If you’re trying to eat healthy, you probably know to tread cautiously in the cookies aisle and frozen foods section at the grocery store. But food surveys show that many U.S. consumers opt for convenience when it comes to mealtime. And a recent study reveals that this big intake of fake food could be harming our colons, especially in men.

Colorectal cancer is the third most common cause of cancer and the second leading cause of death from cancer in men and women A high-fat and low-fiber diet as well as obesity are known risk factors for this cancer. Ultra-processed foods contribute to all these risk factors, and they account for close to 60 percent of the calories in a typical American diet. To examine the link between ultra-processed foods and colorectal cancer, researchers led by Tufts and Harvard Universities in Boston (and including scientists from Brazil and Canada) used three large, long-term health studies that included both detailed diet history and cancer diagnosis.

Processed Versus Ultra-Processed

What are “ultra-processed” foods exactly? Processed foods are a step up from the whole stuff in the produce and meats aisle: There might be some salt or preservative added to keep the product (tuna, canned beans) from going bad. Ultra-processed foods are ready-to-eat items that are made up of multiple ingredients created in laboratories and fabricated to eat right out of the box or bottle (cookies, crackers, sodas, and boxed cereals) or right out of the microwave (frozen “TV dinners”). Besides the usual salt and various sugars, ingredients in ultra-processed items can include a litany of emulsifiers, preservatives, flavors, and colors to enhance the product’s flavor and convenience factor.

What the Three Studies Revealed

The three studies were the Health Professionals Follow-up Study from 1986 to 2014, the Nurses’ Health Study from 1986 to 2014, and the Nurses’ Health Study II from 1991 to 2015. From these studies, the research team identified approximately 160,000 women and 46,000 men who had no evidence of colorectal cancer at the start of the studies and available food questionnaires that were filled out every four years.

Using the food questionnaires, the researchers ranked diets for the amount of ultra-processed foods consumed from the lowest 20 percent to the highest 20 percent of people selected. The results of the study are published in the journal The BMJ. Key results included these findings…

  • During the 24 to 28 years of follow-up, there were 3,216 cases of colorectal cancer.
  • Compared to men in the lowest 20 percent of ultra-processed food consumption, the highest 20 percent of men had a 29 percent increased risk of colorectal cancer.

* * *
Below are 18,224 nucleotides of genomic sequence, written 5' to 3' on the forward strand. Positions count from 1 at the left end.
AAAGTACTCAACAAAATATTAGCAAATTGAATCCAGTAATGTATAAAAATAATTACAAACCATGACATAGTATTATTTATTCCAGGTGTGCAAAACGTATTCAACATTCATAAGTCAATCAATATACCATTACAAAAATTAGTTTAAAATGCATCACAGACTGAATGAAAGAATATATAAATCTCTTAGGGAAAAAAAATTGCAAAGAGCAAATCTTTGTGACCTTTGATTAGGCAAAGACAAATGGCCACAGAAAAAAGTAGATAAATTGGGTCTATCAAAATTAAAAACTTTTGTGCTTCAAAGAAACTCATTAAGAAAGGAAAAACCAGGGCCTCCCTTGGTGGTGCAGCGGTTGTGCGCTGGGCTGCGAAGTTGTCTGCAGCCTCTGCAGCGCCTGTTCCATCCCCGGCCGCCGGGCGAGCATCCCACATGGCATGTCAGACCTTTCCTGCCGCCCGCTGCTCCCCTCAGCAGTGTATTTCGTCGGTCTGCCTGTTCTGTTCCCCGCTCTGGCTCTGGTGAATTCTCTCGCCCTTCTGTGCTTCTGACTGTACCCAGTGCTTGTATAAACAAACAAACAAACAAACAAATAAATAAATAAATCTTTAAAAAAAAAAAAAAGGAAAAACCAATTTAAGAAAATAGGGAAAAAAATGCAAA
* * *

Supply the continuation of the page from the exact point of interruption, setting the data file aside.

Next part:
• Most of these cancers in men were in the distal or last part of the colon.
  • Foods with the highest risk for men were ready-to-eat meat, poultry, and seafood along with sugar-sweetened beverages.
  • Women only had an increased risk for colon cancer for certain food types: ready-to-eat, heat-mixed dishes (prepared foods that are heated in the microwave), which increased colorectal cancer risk by 17 percent.
  • Women who consumed the most yogurt and dairy-based foods decreased their risk of colorectal cancer by 17 percent.

Why Your Colon Prefers Whole Food

There are many reasons why ultra-processed foods may increase colorectal cancer risk, according to the research team. These foods are high in fats, oils, and sugar that may change the healthy balance of microbes in the colon (the microbiome). Ultra-processed foods are typically low in fiber and increase risk of obesity. They may also have food additives and artificial sweeteners that increase cancer risk. Finally, cancer-causing chemicals may leak into foods from heat processing and plastics used in food packaging.

It’s unclear why women are less at risk from these foods than men. The researchers theorize that women may consume more protective foods like yogurt and other dairy products, and they may use less salt and healthier Mediterranean-diet type foods. Another possible explanation is the female hormone estrogen, which may protect women from cancer.

Subgroups of ultra-processed foods included in the study were…

  • Fat, condiments, and sauces
  • Packaged sweets, snacks, and desserts
  • Artificially sweetened beverages
  • Ready-to-eat, mixed dishes
  • Ready-to-heat meat, poultry, and seafood products
  • Packaged savory snacks
  • Yogurt and dairy-based desserts

This study adds to accumulating evidence that these pre-cooked, instant foods increase the risk of several chronic diseases, including diabetes and cancer. The researchers conclude that their findings support public health measures to limit or discourage the use of ultra-processed foods for better public health outcomes.

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